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Church History Vol. 2 Chapter 7 Page 111

(~1837-1838)

111 CHAPTER 7.

1837.

THE year 1837 dawned upon the saints of Missouri with bright hopes and flattering prospects, though some apprehension was doubtless felt because of the change of administration in the State government. The term of office of Governor Daniel Dunklin had expired, and he was succeeded by their cruel and relentless enemy, Lilburn W. Boggs, of Independence; yet under the agreement that they were to have a county, and a county organization of their own, free from molestation, they were encouraged in the thought that peace had at last come to them.

The first three months of the year they were as busy as the season of the year would admit, building their homes and preparing for the future. Their numbers were almost daily augmented by accessions from the East. In some instances settlements were made outside of Caldwell County, but always by written consent, as provided in the agreement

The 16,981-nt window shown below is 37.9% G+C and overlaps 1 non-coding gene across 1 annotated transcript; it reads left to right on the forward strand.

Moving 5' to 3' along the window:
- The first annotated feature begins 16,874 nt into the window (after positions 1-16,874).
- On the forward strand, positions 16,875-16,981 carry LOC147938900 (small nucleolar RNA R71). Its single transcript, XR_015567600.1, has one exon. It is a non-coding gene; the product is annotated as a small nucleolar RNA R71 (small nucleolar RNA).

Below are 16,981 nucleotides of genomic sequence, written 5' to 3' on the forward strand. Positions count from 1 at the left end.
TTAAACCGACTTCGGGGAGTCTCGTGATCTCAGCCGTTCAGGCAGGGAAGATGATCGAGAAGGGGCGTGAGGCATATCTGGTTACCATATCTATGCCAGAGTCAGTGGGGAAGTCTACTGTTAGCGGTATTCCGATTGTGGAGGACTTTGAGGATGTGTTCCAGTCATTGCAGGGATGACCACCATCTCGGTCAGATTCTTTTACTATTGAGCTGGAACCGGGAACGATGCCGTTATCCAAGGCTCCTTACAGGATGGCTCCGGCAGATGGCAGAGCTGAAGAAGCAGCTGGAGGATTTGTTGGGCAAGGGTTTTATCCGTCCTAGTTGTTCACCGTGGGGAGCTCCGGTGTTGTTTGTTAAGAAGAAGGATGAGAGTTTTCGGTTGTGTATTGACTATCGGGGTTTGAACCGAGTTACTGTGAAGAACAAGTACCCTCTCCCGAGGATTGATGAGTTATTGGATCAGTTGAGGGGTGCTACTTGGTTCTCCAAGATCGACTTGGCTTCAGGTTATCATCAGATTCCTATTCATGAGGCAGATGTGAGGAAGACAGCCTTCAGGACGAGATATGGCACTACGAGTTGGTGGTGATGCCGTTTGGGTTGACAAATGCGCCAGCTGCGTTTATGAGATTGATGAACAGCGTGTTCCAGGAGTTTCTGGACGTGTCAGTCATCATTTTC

On this point we quote from the "History of Caldwell and Livingston Counties, Missouri, as follows:-

"The most desirable locations in Caldwell having been taken, the Mormon settlement extended into other counties. In the spring of 1837 quite a detachment went up into Daviess, and by written permission of the few Gentile settlers there, made locations in that county. Three miles above Gallatin, on the east bluffs of Grand River, they laid out a town which they called Diahman (pronounced Di a-mon). The locality was named 'Adam-ondi ahman,' signifying, it is

(page 111)

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